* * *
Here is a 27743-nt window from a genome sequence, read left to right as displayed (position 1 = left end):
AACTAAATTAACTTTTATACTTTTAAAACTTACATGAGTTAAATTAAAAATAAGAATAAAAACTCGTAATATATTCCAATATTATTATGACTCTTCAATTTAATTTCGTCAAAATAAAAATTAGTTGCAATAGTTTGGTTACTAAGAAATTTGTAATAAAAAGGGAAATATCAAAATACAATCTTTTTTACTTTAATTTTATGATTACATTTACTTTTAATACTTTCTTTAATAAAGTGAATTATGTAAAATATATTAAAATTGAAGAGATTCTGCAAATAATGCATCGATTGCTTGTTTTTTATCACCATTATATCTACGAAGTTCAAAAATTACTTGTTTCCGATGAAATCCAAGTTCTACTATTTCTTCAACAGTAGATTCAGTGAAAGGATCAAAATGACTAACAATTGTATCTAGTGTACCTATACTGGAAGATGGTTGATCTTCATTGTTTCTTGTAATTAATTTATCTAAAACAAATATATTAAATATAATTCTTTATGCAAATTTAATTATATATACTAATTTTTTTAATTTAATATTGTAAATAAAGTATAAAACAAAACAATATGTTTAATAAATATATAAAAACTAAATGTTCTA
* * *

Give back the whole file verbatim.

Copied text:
Here is a 27743-nt window from a genome sequence, read left to right as displayed (position 1 = left end):
AACTAAATTAACTTTTATACTTTTAAAACTTACATGAGTTAAATTAAAAATAAGAATAAAAACTCGTAATATATTCCAATATTATTATGACTCTTCAATTTAATTTCGTCAAAATAAAAATTAGTTGCAATAGTTTGGTTACTAAGAAATTTGTAATAAAAAGGGAAATATCAAAATACAATCTTTTTTACTTTAATTTTATGATTACATTTACTTTTAATACTTTCTTTAATAAAGTGAATTATGTAAAATATATTAAAATTGAAGAGATTCTGCAAATAATGCATCGATTGCTTGTTTTTTATCACCATTATATCTACGAAGTTCAAAAATTACTTGTTTCCGATGAAATCCAAGTTCTACTATTTCTTCAACAGTAGATTCAGTGAAAGGATCAAAATGACTAACAATTGTATCTAGTGTACCTATACTGGAAGATGGTTGATCTTCATTGTTTCTTGTAATTAATTTATCTAAAACAAATATATTAAATATAATTCTTTATGCAAATTTAATTATATATACTAATTTTTTTAATTTAATATTGTAAATAAAGTATAAAACAAAACAATATGTTTAATAAATATATAAAAACTAAATGTTCTA